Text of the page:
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Minnesota's Job Market Is Getting Stronger, But Not For Everyone

MINNEAPOLIS (WCCO) -- Minnesota's seasonally adjusted unemployment rate has fallen to the lowest level recorded, according to new figures released by state officials.

On Thursday, the Minnesota Department of Employment and Economic Development (DEED) said that the state gained 11,500 jobs in March and the unemployment rate dropped to 2.5%. It's down from 2.7% in February, which was the lowest level recorded since 1999.

The latest national unemployment rate is 3.6%.

It's the sixth straight month of job growth for Minnesota, according to DEED. Some of the supersectors that gained jobs on a seasonally adjusted basis in March included: mining and logging, trade, transportation, information and financial activities, and leisure and hospitality.

"You can throw a rock and get a truck driving job," said Clell Weinzetl of Alpha, Minnesota.

Weinzetl is taking advantage of the strong job market by trying to find a better trucking job.

And he has a wish list: "Just good pay and good hours and to be respected too," he said.

DEED Commissioner Steve Grove says it's good news for the state that more people are returning to the labor force during the job surge, but there is still work to be done.

Recovery has been uneven especially for people who are Black, older than 55, and those with lower education levels.

"When I look at some of the women we serve I can see they're still facing many of the challenges they've faced over the years, whether it be tech, education, access," said Stephanie Silvers, CEO of Dress for Success Twin Cities, which helps connect women with sustainable jobs.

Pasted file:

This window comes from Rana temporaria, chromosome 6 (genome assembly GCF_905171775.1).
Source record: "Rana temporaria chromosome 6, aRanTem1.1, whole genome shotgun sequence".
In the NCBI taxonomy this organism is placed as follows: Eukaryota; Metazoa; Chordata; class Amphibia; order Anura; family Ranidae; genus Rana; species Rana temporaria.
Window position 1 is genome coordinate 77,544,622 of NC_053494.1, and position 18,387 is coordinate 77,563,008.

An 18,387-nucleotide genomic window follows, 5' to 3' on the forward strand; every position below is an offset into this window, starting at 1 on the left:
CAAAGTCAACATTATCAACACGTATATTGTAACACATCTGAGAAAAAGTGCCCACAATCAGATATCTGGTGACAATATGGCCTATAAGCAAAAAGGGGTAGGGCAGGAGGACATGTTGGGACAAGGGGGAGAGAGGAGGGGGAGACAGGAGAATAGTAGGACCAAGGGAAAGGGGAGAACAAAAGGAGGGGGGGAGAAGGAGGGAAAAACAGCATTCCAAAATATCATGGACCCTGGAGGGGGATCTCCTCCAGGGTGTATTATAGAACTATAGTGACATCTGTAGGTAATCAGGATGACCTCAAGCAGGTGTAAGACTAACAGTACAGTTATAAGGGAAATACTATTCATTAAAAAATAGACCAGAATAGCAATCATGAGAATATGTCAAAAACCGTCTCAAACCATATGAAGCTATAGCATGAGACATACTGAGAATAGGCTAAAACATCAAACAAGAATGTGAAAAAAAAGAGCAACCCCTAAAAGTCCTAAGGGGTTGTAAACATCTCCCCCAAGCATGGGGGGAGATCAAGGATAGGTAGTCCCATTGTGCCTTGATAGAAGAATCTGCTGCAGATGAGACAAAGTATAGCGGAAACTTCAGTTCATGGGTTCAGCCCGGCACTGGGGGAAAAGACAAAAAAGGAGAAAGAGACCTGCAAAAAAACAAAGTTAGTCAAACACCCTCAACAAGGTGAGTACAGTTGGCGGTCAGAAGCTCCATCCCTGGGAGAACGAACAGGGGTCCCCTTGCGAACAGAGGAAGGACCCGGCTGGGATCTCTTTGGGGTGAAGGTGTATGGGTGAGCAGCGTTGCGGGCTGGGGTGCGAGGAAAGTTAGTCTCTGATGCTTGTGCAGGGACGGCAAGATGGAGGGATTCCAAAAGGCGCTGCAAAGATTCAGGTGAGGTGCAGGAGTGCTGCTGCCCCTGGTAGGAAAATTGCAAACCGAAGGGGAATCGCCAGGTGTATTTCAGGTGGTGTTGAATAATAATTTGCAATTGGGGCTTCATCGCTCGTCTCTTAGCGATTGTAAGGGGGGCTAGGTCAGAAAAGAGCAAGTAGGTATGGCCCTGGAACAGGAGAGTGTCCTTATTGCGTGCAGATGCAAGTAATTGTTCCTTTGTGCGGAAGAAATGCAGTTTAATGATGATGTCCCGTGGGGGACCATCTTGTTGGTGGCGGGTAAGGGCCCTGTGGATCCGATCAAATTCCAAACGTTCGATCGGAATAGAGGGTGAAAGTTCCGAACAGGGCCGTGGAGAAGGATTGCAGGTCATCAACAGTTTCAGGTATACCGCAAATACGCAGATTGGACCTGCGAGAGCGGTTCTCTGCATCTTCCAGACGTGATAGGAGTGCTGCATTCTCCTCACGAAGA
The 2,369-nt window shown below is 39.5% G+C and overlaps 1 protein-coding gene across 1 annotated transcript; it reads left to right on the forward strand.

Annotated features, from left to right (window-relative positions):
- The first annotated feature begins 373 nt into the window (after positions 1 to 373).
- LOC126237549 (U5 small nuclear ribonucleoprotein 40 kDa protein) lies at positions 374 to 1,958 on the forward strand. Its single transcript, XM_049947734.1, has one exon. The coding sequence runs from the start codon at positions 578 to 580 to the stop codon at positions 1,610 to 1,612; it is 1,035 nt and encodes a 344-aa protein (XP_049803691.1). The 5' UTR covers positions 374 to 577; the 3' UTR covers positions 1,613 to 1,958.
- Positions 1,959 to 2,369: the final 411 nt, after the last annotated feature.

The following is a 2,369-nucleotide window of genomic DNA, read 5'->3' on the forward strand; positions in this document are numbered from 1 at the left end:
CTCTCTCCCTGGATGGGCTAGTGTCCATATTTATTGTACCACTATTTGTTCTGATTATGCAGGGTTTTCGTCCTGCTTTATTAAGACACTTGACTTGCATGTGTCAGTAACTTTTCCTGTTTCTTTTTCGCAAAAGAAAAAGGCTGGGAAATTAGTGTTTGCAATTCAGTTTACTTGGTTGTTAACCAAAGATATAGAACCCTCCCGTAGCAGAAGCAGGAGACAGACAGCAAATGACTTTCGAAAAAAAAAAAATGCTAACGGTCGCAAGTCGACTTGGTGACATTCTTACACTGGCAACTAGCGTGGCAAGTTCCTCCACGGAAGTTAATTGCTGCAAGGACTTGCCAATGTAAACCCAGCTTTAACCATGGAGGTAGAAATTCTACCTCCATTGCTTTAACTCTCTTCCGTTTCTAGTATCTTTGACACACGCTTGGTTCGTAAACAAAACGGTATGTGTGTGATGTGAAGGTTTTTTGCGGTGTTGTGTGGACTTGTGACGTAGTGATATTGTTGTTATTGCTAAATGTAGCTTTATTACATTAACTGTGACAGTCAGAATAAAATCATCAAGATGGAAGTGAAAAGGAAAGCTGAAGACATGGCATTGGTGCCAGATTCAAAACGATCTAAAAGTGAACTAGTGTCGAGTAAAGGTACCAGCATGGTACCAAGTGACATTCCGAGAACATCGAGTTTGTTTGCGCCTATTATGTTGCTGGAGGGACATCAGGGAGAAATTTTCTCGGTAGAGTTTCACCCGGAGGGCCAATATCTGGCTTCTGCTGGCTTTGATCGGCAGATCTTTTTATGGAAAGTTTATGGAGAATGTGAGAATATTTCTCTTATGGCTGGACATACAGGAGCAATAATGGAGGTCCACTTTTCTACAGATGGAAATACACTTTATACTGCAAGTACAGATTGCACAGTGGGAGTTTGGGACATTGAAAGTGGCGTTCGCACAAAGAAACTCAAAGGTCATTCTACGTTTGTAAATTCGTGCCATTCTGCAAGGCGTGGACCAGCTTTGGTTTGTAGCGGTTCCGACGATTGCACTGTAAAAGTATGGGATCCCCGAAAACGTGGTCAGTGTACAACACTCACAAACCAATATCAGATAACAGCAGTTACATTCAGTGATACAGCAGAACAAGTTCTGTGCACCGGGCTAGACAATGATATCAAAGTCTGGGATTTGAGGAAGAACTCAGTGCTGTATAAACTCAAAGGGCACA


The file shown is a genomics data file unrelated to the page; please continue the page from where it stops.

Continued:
"They want to be appreciated for their work and they want to be paid for their work," Silvers said. And they want benefits like healthcare and paid time off.

"Are you willing to say, 'boy everyone in my office kind of looks the same or kind of comes out of the same education levels - are we missing individuals that would help us grow?'" Silvers said.

But Silvers said there's a positive to it all: people are talking about it.

"I think there is a lot of great news here. It means our economy is coming back and we get to make money again. Let's just make sure everyone is getting a piece of the pie," Silvers said.

DEED says on average, workers saw a 5% increase in pay over the last year. Which sounds good, until you remember the inflation rate is nearly twice that, at 8.5%.

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